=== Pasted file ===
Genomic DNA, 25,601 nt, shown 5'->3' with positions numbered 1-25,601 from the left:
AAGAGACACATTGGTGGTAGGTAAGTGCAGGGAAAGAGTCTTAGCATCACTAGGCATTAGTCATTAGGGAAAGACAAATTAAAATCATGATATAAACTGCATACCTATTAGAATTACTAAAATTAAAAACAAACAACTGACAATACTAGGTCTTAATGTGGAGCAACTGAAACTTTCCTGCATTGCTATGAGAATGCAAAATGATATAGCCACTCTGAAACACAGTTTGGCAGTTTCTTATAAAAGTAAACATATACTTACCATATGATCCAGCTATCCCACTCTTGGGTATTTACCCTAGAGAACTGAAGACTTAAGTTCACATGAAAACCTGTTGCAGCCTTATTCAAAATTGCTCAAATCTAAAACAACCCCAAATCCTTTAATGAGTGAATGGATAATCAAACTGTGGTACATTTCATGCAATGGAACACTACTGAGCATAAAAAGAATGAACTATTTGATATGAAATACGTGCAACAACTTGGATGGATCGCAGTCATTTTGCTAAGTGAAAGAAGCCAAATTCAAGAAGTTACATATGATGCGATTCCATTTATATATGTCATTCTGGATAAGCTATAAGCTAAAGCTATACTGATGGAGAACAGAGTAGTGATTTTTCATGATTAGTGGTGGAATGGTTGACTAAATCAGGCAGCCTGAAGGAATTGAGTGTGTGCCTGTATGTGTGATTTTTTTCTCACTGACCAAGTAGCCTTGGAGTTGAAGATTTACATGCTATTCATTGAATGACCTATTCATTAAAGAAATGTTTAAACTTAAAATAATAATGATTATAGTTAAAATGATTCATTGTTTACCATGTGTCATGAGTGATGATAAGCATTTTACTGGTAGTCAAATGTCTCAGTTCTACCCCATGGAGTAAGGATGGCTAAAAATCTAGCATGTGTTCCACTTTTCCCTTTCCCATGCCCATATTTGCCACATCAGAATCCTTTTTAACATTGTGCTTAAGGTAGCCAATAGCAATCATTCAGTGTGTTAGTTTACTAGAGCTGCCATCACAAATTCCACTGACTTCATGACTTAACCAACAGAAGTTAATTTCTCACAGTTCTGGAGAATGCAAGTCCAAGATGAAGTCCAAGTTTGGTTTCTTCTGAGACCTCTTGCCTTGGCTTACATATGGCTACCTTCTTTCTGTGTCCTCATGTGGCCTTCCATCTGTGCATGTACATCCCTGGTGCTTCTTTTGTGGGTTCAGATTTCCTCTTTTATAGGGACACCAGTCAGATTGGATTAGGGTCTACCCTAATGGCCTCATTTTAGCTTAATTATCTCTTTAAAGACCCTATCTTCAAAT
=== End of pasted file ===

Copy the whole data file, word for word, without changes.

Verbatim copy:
Genomic DNA, 25,601 nt, shown 5'->3' with positions numbered 1-25,601 from the left:
AAGAGACACATTGGTGGTAGGTAAGTGCAGGGAAAGAGTCTTAGCATCACTAGGCATTAGTCATTAGGGAAAGACAAATTAAAATCATGATATAAACTGCATACCTATTAGAATTACTAAAATTAAAAACAAACAACTGACAATACTAGGTCTTAATGTGGAGCAACTGAAACTTTCCTGCATTGCTATGAGAATGCAAAATGATATAGCCACTCTGAAACACAGTTTGGCAGTTTCTTATAAAAGTAAACATATACTTACCATATGATCCAGCTATCCCACTCTTGGGTATTTACCCTAGAGAACTGAAGACTTAAGTTCACATGAAAACCTGTTGCAGCCTTATTCAAAATTGCTCAAATCTAAAACAACCCCAAATCCTTTAATGAGTGAATGGATAATCAAACTGTGGTACATTTCATGCAATGGAACACTACTGAGCATAAAAAGAATGAACTATTTGATATGAAATACGTGCAACAACTTGGATGGATCGCAGTCATTTTGCTAAGTGAAAGAAGCCAAATTCAAGAAGTTACATATGATGCGATTCCATTTATATATGTCATTCTGGATAAGCTATAAGCTAAAGCTATACTGATGGAGAACAGAGTAGTGATTTTTCATGATTAGTGGTGGAATGGTTGACTAAATCAGGCAGCCTGAAGGAATTGAGTGTGTGCCTGTATGTGTGATTTTTTTCTCACTGACCAAGTAGCCTTGGAGTTGAAGATTTACATGCTATTCATTGAATGACCTATTCATTAAAGAAATGTTTAAACTTAAAATAATAATGATTATAGTTAAAATGATTCATTGTTTACCATGTGTCATGAGTGATGATAAGCATTTTACTGGTAGTCAAATGTCTCAGTTCTACCCCATGGAGTAAGGATGGCTAAAAATCTAGCATGTGTTCCACTTTTCCCTTTCCCATGCCCATATTTGCCACATCAGAATCCTTTTTAACATTGTGCTTAAGGTAGCCAATAGCAATCATTCAGTGTGTTAGTTTACTAGAGCTGCCATCACAAATTCCACTGACTTCATGACTTAACCAACAGAAGTTAATTTCTCACAGTTCTGGAGAATGCAAGTCCAAGATGAAGTCCAAGTTTGGTTTCTTCTGAGACCTCTTGCCTTGGCTTACATATGGCTACCTTCTTTCTGTGTCCTCATGTGGCCTTCCATCTGTGCATGTACATCCCTGGTGCTTCTTTTGTGGGTTCAGATTTCCTCTTTTATAGGGACACCAGTCAGATTGGATTAGGGTCTACCCTAATGGCCTCATTTTAGCTTAATTATCTCTTTAAAGACCCTATCTTCAAAT